• There is a grief which may darken a whole life, shut up the heart from every influence but its own, remain unchanged through every change of various fortune, flinging its own shadow over all that is fair, its own bitterness into all that is sweet; but that grief is the silent and the secret — it goes abroad with a smooth brow and a smiling lip — it knows not the relief of tears, and words it disdains. None have fathomed its depths, for its existence is denied; pride is mingled with its strength, for the hidden soul knows there is that within which parts it from its kind, and perhaps triumphs even in such agonising consciousness. With such the spirits often seem buoyant without a cause — often too guy for the occasion. The truth is, that society is to them as a theatre; and what actor is there who does not occasionally over act his part ? Few ever penetrate their dark and weary seclusion, for few ever look beyond the surface, unless actuated by some hope, fear, or love of their own, and then their feelings blind their judgment. Such motives turn all objects into mirrors, which reflect some likeness, even if distorted, of themselves. We conjecture, question, desire, anticipate — do everything but observe. And slight, indeed, are the tokens by which the seared heart betrays itself. But it has its signs ; there is that real disregard of the pleasures in which it shares, half as a disguise, half to avoid the trouble of importunity. But the eye, however trained to attention, will wander; the set smile becomes absent — weariness is pleaded as an excuse — and lassitude serves as the cloak to indifference. Moreover, though almost unconsciously, the words have a biting and shrewd turn — the opinions are either harsh or given with undue levity — contradiction is almost habitual — and the feelings, denied the resource of sympathy, take refuge in sarcasm.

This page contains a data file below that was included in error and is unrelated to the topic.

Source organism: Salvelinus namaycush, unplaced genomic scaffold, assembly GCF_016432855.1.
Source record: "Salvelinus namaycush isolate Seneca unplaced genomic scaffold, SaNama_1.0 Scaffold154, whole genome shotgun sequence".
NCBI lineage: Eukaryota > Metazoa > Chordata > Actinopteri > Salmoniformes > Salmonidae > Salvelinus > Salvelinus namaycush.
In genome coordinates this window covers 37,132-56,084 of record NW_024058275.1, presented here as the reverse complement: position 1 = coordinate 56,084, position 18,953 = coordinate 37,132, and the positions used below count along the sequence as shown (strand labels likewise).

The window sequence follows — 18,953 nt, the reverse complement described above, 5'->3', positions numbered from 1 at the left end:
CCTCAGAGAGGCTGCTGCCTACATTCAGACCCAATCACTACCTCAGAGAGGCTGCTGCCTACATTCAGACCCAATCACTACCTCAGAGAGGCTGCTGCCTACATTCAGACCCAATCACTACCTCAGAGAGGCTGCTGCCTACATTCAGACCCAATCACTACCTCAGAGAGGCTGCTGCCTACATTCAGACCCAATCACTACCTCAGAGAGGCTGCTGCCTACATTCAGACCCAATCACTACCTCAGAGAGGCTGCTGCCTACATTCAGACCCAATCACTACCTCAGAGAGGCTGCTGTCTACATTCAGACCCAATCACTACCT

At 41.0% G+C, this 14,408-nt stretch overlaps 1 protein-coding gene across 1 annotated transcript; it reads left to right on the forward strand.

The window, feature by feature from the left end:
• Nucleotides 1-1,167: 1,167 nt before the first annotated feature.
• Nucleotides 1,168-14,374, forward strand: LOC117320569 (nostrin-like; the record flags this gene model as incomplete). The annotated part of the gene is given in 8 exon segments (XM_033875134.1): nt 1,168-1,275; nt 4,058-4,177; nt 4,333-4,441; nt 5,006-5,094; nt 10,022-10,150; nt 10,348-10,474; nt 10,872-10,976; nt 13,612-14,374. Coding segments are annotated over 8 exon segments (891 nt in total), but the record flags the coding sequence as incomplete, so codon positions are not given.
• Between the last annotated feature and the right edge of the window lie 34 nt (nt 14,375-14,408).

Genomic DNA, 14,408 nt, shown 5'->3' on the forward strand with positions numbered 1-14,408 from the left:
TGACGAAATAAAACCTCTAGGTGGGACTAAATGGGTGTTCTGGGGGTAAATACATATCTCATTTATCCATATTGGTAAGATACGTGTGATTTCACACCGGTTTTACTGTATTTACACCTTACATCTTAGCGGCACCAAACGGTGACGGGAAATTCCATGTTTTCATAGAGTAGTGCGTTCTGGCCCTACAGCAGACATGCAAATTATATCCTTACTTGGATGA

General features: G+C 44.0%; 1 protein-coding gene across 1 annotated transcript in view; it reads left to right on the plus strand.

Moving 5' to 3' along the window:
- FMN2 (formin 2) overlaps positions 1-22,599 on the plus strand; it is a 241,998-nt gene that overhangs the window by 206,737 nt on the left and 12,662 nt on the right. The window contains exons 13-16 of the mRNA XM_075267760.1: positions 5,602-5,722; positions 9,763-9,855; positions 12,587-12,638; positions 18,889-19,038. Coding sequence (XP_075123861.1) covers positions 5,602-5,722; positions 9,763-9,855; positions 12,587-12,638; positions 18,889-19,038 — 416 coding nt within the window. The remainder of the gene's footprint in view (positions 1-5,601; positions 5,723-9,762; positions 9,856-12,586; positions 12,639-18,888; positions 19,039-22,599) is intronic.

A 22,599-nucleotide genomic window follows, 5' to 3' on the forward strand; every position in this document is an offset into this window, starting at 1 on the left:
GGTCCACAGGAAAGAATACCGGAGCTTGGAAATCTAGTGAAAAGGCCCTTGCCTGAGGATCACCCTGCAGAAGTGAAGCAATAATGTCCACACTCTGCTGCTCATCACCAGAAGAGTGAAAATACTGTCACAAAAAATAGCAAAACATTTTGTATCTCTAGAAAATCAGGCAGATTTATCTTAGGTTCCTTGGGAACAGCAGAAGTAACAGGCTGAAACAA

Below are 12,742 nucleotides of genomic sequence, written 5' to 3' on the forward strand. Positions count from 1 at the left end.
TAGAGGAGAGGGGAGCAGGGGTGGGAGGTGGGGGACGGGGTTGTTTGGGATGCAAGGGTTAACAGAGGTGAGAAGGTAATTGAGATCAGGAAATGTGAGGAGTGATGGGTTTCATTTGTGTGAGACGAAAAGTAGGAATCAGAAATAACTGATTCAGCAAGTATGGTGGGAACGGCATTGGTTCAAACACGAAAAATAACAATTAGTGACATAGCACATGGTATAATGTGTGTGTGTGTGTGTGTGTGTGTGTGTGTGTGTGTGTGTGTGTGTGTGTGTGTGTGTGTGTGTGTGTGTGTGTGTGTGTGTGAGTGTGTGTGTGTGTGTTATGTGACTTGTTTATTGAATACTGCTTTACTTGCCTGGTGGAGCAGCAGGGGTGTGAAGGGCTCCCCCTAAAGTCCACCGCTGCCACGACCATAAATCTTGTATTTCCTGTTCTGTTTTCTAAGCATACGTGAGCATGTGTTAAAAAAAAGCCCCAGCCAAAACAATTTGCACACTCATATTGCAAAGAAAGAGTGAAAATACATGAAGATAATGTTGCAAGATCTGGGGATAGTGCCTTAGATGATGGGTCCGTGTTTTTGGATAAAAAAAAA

• — for it is a wearisome task to teach where there is little inclination and less understanding.
  • The reason why so many fallacious opinions have passed into proverbs is owing to that carelessness which makes the individual instance the general rule. Of all feelings, love is the most modified by character; like the chameleon, it is indeed coloured by the air which it breathes. To half the world its depth is unknown, and its intensity unfelt. To such the expression of its wild passion, its fateful influence, its unalterable faith, are but mysteries, or even mockeries ; while, again, to those who hold such true and fervent creed, the heartless change, the utter forgetfulness, the sudden transfer of life's deepest and dearest emotion, is equally absurd and incomprehensible.

Chapter 13 edit

  • Time passed as time ever does when passed monotonously, that is, with a degree of rapidity which only astonishes us when it is recalled to mind by some chance circumstance. Time should he reckoned by events, not hours ; the heart is its truest time-piece, at least as concerns ourselves.
  • But England at the period of the Restoration was, like a child escaped from school, weary of restraint, impatient for amusement, and little inclined to balance the future against the present.
  • The gay peal of the bells came upon the air, mingled with music, which owed much of its melody to being afar off.
  • The sunshine glittered through the diamond shower, which came like a flight of radiant arrows ; while, outlined on a dim purple cloud, a magnificent rainbow spanned the mighty forest; instantly a second, but fainter, spread beneath the first; but even while she looked, the vast cloud dispersed, broken fragments of delicious hues coloured the atmosphere, a soft violet faded into pale primrose, and touches of rose deepened into red. Gradually the sky cleared into one deep blue, over which a mass of white clouds, broken into a thousand fantastic shapes, went sailing slowly by.